Monday is a holiday, though many people won’t get a chance to observe it. Presidents Day means federal, state and local offices will be closed. The frenzy on Wall Street will stop for a day, most students will get a day off and some will have to wait a day to have their garbage hauled.
Most businesses, including the Bismarck Tribune, will be open. While an official holiday, Presidents Day isn’t treated that way by many in society.
Established in 1885 to recognize President George Washington’s birthday, it was celebrated on Feb. 22, his birthday. The holiday became known as Presidents Day after it was moved to the third Monday in February under the Uniform Monday Holiday Act passed in 1971. It’s still officially called Washington’s Birthday by the federal government.
Presidents Day is intended to honor all presidents, but the holiday tends to focus on Washington and President Abraham Lincoln. Many consider Washington the father of our country for leading the military in the Revolutionary War and serving as our first president. He set the tone for the presidency by limiting his time in office. He didn’t want the presidency to be a lifetime position like a monarchy.
Lincoln is revered for leading the country through the Civil War and ending slavery. His assassination cemented his place in history.
Washington and Lincoln were born in February along with President William Henry Harrison and President Ronald Reagan. Despite the popularity of Reagan, when Presidents Day is mentioned most think of Washington and Lincoln. Other states honor native sons who served in the White House in a variety of ways.
The president with the most ties to North Dakota remains Theodore Roosevelt. His time ranching, hunting and visiting western North Dakota has become legendary. While the state doesn’t have a Roosevelt holiday, there are many monuments and other reminders of Roosevelt throughout the state.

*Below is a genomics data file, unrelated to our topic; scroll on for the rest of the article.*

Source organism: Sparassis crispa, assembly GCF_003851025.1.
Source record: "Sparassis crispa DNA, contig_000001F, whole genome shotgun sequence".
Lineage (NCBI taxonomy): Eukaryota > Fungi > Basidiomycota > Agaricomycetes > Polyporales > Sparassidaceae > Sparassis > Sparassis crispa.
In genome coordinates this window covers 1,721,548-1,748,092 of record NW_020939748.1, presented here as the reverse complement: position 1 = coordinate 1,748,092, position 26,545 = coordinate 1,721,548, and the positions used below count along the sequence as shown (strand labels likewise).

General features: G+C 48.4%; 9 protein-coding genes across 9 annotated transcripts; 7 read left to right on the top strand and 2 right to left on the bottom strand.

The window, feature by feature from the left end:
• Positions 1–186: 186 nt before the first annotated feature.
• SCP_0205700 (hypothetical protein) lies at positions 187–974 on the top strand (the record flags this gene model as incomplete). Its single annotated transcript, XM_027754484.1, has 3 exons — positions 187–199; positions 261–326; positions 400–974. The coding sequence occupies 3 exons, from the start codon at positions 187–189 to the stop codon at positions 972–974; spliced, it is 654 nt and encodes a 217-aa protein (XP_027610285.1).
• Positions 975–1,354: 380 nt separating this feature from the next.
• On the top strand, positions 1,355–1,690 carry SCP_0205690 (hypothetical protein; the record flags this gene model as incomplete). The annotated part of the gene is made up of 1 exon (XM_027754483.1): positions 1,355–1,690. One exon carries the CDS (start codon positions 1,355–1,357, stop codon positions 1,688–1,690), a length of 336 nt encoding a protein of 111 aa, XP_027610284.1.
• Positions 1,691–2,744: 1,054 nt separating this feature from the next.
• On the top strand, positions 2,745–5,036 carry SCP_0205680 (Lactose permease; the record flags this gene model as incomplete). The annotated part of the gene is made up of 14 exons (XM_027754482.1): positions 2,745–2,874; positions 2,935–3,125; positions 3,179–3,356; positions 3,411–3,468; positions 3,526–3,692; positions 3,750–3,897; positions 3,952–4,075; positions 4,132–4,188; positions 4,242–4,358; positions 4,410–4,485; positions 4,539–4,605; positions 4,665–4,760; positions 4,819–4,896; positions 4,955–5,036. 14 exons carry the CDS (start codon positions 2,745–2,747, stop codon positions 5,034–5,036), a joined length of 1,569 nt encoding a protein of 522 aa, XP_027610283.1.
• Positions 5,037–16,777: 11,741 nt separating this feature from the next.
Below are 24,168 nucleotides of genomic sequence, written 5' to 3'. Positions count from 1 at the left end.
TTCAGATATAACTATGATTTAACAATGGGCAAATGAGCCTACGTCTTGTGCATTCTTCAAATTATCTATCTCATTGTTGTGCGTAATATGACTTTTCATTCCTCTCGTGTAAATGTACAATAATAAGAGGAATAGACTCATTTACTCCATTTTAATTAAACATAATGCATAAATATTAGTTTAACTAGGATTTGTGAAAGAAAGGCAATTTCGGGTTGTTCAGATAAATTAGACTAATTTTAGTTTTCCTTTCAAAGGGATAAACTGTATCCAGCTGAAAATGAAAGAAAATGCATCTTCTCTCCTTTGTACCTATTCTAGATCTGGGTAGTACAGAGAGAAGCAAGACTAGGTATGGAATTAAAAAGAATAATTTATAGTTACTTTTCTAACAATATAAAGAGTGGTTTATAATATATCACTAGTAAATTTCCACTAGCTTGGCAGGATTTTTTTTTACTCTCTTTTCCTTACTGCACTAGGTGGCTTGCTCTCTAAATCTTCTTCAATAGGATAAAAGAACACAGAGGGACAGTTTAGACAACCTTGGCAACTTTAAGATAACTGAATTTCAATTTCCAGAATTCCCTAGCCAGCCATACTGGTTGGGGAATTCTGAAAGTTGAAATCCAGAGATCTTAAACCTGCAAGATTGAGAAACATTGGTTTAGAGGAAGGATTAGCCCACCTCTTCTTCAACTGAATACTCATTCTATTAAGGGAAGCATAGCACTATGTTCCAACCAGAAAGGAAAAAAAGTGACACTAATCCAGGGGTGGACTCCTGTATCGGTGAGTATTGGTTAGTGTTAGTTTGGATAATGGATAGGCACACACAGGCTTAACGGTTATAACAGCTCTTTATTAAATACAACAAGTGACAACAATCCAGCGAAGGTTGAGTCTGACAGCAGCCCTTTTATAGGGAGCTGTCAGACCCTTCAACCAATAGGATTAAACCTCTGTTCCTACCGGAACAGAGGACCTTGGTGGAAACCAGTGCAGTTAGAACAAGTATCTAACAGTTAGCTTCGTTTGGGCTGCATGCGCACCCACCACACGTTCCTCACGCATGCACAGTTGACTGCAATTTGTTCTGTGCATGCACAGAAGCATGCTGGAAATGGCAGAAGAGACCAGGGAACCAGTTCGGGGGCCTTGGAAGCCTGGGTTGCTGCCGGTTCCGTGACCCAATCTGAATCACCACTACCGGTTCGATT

One reason Washington and Lincoln get most attention might be related to how Americans perceive their presidents. In many ways we love to hate our chief executives. In the last two-plus decades Bill Clinton, George Bush, Barack Obama and Donald Trump have had some die-hard detractors who have said and done some nasty things about them. That’s one of the greatest things about our democracy: the freedom to be vocal critics of our leaders without the fear of being punished.
So, when we want to honor the presidency, we fall back to the legendary presidents. There are a good number of presidents like William Henry Harrison who didn’t leave a legacy that survived the test of time. Washington and Lincoln have legacies that will last forever. Washington helped create our nation and Lincoln saved it. In both instances a lot of blood was shed.
Just about all our presidents have led the nation through difficult times, whether war, depression or natural disaster. They all suffered highs and lows. The least we can do is dedicate one day a year to honor their service.